Directed by Gil Kenan
Distributed by Sony Pictures Home Entertainment
Many of us have lived in a neighborhood that had at least one home or building that struck fear in overactive imaginations. It could be something as simple as a vacant rundown residence. Spider webs would cover the windows, the front door would swing open and occasionally there’d be stories about people entering the house and never coming back out. All that and more is what we have in the newest in the endless stream of CGI films for kids.
I skipped Monster House during the theatrical release because it seemed like just another computer generated animated feature with a living house instead of talking animals. Was it right to write the film off? Are there tons of pop culture references and hidden adult humor? Let us begin.
Mr. Nebbercracker is a mean old man. Anyone who crosses his lawn is subject to verbal abuse or losing whatever possession has fallen onto his property … never to see it again! How long can one man function with so much hate and paranoia? Not long. About a day or two before Halloween, Chowder’s basketball rolls onto the old man’s lawn while playing with his best friend D.J. What is the fat little Chowder to do? Force his best friend to get the ball? Oh yeah!
The wrinkly old bastard runs out at D.J. ready to administer some wild eyed rantings when he suffers what appears to a heart attack and drops dead to the ground. This horrifying sight sparks life in the old fellow’s spooky home … and it wants revenge.
Monster House has plenty of scares for the kids while the adults may be more interested in the technical aspects of the adventure. For the most part the comedy keeps it kid friendly and rarely goes into Shrek territory. This will please parents, but will they be able to sit through the film all the way through?
The movie focuses mainly on our three leads through most of the film, but on occasion we do get a couple of nice cameos. Fred Willard and Catherine O’Hara have very small parts as D.J.’s parents and that is very sad. Anyone familiar Christopher Guest’s films will realize the great potential these two actors have when working together … if only they were given more time in Monster House.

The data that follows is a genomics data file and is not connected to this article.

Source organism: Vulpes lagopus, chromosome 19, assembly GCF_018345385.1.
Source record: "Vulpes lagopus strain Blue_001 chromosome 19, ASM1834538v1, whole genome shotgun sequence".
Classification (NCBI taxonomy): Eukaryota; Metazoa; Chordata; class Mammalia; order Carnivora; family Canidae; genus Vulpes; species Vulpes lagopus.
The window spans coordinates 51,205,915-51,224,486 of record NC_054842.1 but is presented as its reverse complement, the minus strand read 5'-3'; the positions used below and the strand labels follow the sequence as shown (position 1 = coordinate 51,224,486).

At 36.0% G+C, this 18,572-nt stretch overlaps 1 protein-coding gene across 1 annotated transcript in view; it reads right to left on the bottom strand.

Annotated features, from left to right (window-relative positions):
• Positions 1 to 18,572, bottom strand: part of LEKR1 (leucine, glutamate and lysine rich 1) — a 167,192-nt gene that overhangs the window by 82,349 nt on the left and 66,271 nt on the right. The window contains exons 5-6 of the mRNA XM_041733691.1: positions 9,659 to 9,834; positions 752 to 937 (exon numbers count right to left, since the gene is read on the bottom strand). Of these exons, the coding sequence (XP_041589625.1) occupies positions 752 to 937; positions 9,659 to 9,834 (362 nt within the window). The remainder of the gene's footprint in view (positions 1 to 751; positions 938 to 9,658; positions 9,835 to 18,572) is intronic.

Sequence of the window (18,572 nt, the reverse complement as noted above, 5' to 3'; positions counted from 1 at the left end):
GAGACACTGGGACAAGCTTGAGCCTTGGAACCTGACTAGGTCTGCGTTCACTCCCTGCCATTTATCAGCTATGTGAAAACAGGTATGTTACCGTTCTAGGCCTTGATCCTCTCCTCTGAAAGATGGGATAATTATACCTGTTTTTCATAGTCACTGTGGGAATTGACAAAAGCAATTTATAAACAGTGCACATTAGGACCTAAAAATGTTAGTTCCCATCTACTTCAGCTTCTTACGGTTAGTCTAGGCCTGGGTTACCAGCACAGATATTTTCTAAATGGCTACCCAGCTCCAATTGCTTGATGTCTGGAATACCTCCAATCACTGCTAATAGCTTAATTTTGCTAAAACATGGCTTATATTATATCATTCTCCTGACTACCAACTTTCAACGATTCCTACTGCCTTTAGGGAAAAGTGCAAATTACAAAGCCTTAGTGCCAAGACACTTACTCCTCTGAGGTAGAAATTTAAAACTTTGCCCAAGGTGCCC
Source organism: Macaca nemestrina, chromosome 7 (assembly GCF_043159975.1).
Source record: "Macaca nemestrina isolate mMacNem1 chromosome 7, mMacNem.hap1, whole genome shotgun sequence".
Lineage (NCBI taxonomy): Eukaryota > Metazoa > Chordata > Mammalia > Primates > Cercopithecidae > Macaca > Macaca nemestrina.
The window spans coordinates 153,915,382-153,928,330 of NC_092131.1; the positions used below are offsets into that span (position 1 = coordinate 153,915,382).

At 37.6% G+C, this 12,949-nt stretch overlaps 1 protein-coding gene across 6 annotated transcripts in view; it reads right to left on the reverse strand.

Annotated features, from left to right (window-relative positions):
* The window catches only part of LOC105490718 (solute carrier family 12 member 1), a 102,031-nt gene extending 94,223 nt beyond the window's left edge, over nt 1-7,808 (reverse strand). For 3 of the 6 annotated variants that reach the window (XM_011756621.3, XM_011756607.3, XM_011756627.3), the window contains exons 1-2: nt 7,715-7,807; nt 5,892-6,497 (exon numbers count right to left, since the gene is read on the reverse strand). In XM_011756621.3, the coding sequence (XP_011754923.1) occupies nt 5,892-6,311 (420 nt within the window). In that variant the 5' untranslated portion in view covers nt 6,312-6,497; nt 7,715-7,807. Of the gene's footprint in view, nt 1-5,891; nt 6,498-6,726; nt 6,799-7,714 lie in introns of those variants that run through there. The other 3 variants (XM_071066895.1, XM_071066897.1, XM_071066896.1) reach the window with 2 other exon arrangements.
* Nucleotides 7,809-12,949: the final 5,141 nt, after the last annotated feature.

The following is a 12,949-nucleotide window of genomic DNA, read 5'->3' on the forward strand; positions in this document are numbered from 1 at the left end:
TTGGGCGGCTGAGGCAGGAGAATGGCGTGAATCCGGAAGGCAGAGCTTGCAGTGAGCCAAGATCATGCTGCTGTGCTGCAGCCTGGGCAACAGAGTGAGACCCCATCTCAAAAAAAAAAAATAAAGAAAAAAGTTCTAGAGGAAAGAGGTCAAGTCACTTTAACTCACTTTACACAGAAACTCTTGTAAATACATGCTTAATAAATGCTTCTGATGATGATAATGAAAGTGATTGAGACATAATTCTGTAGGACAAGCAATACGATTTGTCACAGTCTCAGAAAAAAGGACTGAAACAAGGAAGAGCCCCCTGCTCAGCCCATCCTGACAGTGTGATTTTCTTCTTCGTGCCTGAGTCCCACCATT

The first thing the viewer will notice when Monster House starts to roll is an odd animation style that isn’t exactly smooth like the CGI films before it. It has an almost stop-motion feel to it. It certainly sets it apart from the other features in a good way but can you stand the character designs? The audience is going to either love or hate the characters of Monster House. D.J. (Mitchel Musso) and Chowder (Sam Lerner) are a bit hard to watch because they both has a slightly creepy look to them. It became clearer after viewing the special features as to why this art style was chosen, but that doesn’t mean it was the right thing to do especially when neither of your leads is charismatic enough to warrant any likable qualities, but I blame this on being an adult watching a kid’s movie.
Where the movie really comes alive is in its title character. The house is worth sitting through all of the kiddy nonsense for even if its rampage is short lived at the end of Monster House. The residential beast is something to behold when it breaks loose of its foundation and chases after our heroes and faces off with them in a construction area. The tacked on back-story and all the other flaws fall to the wayside during the final battle. The house just keeps coming back for more even after being ripped apart. It even takes on a new shape that is really terrifying and succeeds as being the only real scary thing throughout the whole affair. It’s even scarier than Jon Heder’s guest appearance as a fat nerd … as opposed to the skinny nerd that launched his career.
While the film itself may not exactly entertain anyone over the age of 12, the special features can peak the interest of any adult who loves animation. The Inside Monster House featurette shows the unique process that was used to animate and direct the film. Each actor was put into a motion capture suit and filmed with several cameras while interacting with others in the cast. This style of filmmaking may explain why Monster House has that stop-motion look.
Evolution of a Scene: Eliza VS. Nebbercracker is a multi-angle look at the opening scene of the movie. The viewer can choose to watch the story board, cast or finished product. If one can make it through listening to the little girl 3 or 4 times, this special feature is worth a watch. If you want to kill yourself after continual partaking of the little tricycle girl, don’t feel bad … I personally started to pull out my own underarm hair so I could have something to stuff my ears with.
The commentary and Art of Monster House slide show are two things one can easily glaze over. When the commentary starts, you know the first person talking is Gil Kenan because he introduces himself; after that it’s hard to tell who the is speaking because the other voices never want to identify themselves. What also doesn’t help is that the other featurettes are more insightful than the full length commentary track. Some of it is blowing smoke up the rear and the rest of it is just plain dull. If an adult wasn’t all that interested in the movie to begin, with why would a child want to listen to such a snooze-fest?
There … it’s all on the table. It will entertain the kids, but it just doesn’t give enough for adults to enjoy until the last twenty minutes. If there was more emphasis on the great talent involved instead of cheap laughs with bottles of urine, then it could have been even better. Oh well. Get the movie for your kids so they can be distracted while you enjoy a little quiet time in the other room with a bottle of Jack.
Inside Monster House featurette
Evolution of a Scene: Eliza VS. Nebbercracker
The Art of Monster House
3 1/2 out of 5